We cycled to the pace of the slowest rider and this worked out fine. Apart from one long day of 100kms most days were much less than this and although a fast rider could have covered our alloted distances in two or three hours we generally took five or six hours, allowing us to enjoy the countryside and stop for roadside drinks and photos as we wanted. I'd say that whatever your physical abilities, you could take part in an adventure likes ours, although if you're the sort of cyclist who loves to race at top speed you might not enjoy it. I'd also add that to me there seems little point in cycling through such a beautiful country at top speed, you'll want to be going a slow/steady pace in order to get the most out of it.

 

Mostly our hotels were very comfortable, occasionally they were luxurious, on two occasions we slept on concrete floors in pilgrims shelters as there was no other option on the mountain climb and then for one night we stayed in a local family home, which for us was one of the great highlights of the entire trip.

 

Food was always plentiful, tasty and well cooked and I avoided sickness entirely. Lamia wasn't so lucky but her sickness lasted just one night and was probably more due to the heat than the food. Generally there was a good mix of local and Western dishes, a typical meal might include rice, lentils, fish or chicken, salad, and a variety of vegetable side dishes and fruit/ice cream/cakes for dessert.

 

Our Route

For those of you who want to plot our route on Google Maps, here is our day to day program as it was presented to us before we arrived (and it stayed true to this throughout). This is not to say that the route of this adventure is fixed (LSR are thinking of making it a yearly event), it might well change. Talk to LSR if you want to see anything in particular in the country, we mentioned several things we ourselves wanted to experience and they managed to incorporate them into our adventure easily.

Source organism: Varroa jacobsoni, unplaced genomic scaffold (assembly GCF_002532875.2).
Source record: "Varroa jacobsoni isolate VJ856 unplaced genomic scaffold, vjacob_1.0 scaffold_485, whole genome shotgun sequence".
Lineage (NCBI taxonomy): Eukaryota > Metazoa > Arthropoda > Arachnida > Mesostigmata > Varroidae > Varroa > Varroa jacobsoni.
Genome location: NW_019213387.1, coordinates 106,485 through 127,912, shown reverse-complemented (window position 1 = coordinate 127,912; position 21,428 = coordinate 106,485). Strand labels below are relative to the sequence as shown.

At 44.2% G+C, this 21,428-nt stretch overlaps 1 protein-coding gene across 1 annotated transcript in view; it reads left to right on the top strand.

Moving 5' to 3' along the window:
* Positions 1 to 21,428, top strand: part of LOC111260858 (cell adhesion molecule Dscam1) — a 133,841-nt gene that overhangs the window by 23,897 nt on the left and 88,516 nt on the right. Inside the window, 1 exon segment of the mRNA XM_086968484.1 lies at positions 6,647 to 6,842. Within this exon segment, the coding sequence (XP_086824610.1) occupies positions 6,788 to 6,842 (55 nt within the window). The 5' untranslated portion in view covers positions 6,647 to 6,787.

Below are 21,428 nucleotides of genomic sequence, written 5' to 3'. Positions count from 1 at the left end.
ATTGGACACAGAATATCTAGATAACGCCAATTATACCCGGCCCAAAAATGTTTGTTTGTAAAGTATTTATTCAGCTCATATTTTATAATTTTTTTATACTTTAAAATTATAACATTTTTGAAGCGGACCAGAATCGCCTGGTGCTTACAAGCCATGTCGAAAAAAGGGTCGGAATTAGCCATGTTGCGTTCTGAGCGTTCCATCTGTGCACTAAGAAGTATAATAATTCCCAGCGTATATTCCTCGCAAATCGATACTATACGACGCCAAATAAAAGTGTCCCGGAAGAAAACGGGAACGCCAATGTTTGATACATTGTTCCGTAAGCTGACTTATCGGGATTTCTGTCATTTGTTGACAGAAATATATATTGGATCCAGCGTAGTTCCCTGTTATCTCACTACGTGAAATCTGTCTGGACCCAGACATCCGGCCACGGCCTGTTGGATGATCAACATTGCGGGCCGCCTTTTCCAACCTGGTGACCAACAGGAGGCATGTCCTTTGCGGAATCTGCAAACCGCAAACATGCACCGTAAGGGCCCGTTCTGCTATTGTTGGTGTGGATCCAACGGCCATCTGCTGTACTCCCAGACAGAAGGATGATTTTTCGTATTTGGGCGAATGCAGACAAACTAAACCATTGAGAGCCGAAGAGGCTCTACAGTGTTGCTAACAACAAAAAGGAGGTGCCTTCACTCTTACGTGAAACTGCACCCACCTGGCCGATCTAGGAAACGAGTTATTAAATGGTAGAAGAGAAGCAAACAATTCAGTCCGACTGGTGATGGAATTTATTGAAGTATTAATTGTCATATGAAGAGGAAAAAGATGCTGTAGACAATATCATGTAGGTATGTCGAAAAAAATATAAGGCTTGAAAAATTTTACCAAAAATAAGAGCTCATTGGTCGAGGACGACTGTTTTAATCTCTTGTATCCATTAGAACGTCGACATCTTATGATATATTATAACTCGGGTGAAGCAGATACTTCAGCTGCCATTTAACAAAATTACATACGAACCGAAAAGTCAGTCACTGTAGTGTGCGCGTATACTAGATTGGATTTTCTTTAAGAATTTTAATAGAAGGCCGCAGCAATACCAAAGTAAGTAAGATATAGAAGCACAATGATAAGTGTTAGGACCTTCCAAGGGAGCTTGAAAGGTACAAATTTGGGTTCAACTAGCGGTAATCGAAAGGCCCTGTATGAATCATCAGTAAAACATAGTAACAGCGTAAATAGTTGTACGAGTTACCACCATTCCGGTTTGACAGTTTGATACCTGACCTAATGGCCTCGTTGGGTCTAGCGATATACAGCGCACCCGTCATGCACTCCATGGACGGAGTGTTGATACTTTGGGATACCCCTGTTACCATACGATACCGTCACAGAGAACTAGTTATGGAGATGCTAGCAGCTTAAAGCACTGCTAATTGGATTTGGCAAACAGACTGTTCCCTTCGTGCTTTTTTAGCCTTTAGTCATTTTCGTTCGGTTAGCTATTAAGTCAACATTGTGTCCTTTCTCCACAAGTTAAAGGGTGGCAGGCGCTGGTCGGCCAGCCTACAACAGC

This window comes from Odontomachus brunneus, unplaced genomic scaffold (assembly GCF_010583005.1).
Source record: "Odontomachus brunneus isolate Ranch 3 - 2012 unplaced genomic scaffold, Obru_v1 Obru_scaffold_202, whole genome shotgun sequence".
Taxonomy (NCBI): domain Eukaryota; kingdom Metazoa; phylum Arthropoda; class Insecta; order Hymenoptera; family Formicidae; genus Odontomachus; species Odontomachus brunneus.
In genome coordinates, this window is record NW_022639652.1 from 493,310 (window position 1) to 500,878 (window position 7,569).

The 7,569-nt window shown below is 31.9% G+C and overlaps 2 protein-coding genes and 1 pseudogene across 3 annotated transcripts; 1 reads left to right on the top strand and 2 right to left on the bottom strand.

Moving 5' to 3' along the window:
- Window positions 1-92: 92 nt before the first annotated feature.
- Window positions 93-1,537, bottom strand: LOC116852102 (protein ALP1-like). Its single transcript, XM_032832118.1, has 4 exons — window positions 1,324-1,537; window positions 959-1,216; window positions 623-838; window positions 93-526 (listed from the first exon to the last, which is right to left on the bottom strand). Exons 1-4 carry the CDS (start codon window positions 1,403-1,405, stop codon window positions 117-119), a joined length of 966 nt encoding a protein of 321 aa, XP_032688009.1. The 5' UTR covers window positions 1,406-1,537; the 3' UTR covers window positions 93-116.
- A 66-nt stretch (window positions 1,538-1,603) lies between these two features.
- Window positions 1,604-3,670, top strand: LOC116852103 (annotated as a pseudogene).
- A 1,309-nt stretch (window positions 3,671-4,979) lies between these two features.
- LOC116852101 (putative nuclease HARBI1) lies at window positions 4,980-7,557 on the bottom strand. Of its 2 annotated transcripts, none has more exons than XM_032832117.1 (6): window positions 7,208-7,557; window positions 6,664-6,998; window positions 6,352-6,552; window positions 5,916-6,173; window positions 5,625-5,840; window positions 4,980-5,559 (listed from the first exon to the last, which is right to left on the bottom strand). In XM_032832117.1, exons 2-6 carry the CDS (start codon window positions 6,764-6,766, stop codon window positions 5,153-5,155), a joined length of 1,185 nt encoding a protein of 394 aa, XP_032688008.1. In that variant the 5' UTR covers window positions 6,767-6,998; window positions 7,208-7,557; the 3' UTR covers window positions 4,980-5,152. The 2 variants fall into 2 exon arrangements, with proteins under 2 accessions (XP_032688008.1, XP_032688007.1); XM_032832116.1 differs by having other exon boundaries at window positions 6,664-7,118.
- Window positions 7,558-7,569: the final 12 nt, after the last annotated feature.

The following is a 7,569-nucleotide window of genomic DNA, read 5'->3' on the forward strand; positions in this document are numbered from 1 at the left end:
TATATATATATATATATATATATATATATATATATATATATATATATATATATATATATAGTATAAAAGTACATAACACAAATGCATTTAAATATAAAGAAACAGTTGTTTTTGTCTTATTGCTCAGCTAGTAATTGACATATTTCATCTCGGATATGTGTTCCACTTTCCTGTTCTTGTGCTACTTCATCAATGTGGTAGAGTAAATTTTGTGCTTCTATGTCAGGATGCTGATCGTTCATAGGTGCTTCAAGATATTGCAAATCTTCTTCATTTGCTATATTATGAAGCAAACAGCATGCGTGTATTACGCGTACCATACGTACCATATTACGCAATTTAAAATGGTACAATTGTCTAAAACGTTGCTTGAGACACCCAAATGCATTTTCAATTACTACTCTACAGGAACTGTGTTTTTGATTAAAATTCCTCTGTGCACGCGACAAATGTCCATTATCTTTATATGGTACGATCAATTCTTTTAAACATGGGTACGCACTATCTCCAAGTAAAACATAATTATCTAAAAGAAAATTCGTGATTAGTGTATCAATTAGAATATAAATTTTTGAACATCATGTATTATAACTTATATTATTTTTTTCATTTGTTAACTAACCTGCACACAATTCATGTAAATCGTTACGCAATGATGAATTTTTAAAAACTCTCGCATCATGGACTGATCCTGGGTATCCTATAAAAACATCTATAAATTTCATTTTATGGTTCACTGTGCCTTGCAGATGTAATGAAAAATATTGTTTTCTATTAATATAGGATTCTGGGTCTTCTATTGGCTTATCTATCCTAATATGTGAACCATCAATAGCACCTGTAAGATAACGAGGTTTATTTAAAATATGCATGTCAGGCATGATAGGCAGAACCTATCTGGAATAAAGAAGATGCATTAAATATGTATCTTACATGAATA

4th May - Arrival, acclimatisation and overnight stay at the Catamaran Beach Hotel, Negombo

5th May - Prepare for the adventure, test run of bikes in Negombo, miscellaneous purchases from the local markets.

6th May - Start biking to Ambepussa, approx 5 hours on tar roads. Overnight stay at the Ambepussa Rest House, which was built during the British period at the then terminal point of the first railway line from Colombo.

7th May - Cycle for another five hours to Pinnawala – location for the Elephant Orphanage where we can bathe the animals in the river. Overnight stay at the Elephant Bay Hotel, Pinnawala.

8th May - A 4 hour hike to Uthuwankanda – location for the look out point for “ Saradiel ”, who was a local Robin Hood figure in the 19th century. After this, cycle to Aranayaka. Overnight stay at the Ambasevana Hotel, Aranayaka.

9th May - Cycle to Gampola crossing the 2,000ft Ma-Oya Pass and passing the Ambuluwawa Religious Complex. Overnight stay at the Bom Vino Hotel, Gampola

10th May - Cycle for six hours to Kitulgala – location for David Lean’s Academy Award winning film “Bridge on the River Kwai”. Overnight stay at The Rest House, Kitulgala

11th May - Rest Day. Overnight stay at the Rest House, Kitulgala

12th May - Cycle on tar and through rubber plantations for seven hours to Maliboda. Overnight stay at a local home.